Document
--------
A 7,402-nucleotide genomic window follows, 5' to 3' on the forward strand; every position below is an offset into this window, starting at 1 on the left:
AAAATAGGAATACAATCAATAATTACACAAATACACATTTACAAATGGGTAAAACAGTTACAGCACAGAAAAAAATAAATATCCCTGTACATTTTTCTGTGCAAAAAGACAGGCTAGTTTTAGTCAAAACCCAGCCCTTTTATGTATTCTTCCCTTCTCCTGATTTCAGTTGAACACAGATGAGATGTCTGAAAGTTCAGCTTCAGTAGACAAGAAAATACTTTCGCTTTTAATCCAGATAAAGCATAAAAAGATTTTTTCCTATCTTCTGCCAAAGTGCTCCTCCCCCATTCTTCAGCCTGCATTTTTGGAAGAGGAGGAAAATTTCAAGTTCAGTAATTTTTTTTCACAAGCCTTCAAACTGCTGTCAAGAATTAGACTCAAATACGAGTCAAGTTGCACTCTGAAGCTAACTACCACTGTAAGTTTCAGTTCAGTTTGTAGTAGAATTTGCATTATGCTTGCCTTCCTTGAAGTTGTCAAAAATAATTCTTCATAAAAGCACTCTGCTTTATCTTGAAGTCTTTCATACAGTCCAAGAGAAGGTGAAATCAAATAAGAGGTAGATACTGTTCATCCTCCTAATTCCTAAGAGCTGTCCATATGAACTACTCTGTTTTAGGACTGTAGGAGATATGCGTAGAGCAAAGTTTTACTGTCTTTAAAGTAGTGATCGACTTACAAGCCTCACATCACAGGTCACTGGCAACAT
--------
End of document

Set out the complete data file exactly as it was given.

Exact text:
A 7,402-nucleotide genomic window follows, 5' to 3' on the forward strand; every position below is an offset into this window, starting at 1 on the left:
AAAATAGGAATACAATCAATAATTACACAAATACACATTTACAAATGGGTAAAACAGTTACAGCACAGAAAAAAATAAATATCCCTGTACATTTTTCTGTGCAAAAAGACAGGCTAGTTTTAGTCAAAACCCAGCCCTTTTATGTATTCTTCCCTTCTCCTGATTTCAGTTGAACACAGATGAGATGTCTGAAAGTTCAGCTTCAGTAGACAAGAAAATACTTTCGCTTTTAATCCAGATAAAGCATAAAAAGATTTTTTCCTATCTTCTGCCAAAGTGCTCCTCCCCCATTCTTCAGCCTGCATTTTTGGAAGAGGAGGAAAATTTCAAGTTCAGTAATTTTTTTTCACAAGCCTTCAAACTGCTGTCAAGAATTAGACTCAAATACGAGTCAAGTTGCACTCTGAAGCTAACTACCACTGTAAGTTTCAGTTCAGTTTGTAGTAGAATTTGCATTATGCTTGCCTTCCTTGAAGTTGTCAAAAATAATTCTTCATAAAAGCACTCTGCTTTATCTTGAAGTCTTTCATACAGTCCAAGAGAAGGTGAAATCAAATAAGAGGTAGATACTGTTCATCCTCCTAATTCCTAAGAGCTGTCCATATGAACTACTCTGTTTTAGGACTGTAGGAGATATGCGTAGAGCAAAGTTTTACTGTCTTTAAAGTAGTGATCGACTTACAAGCCTCACATCACAGGTCACTGGCAACAT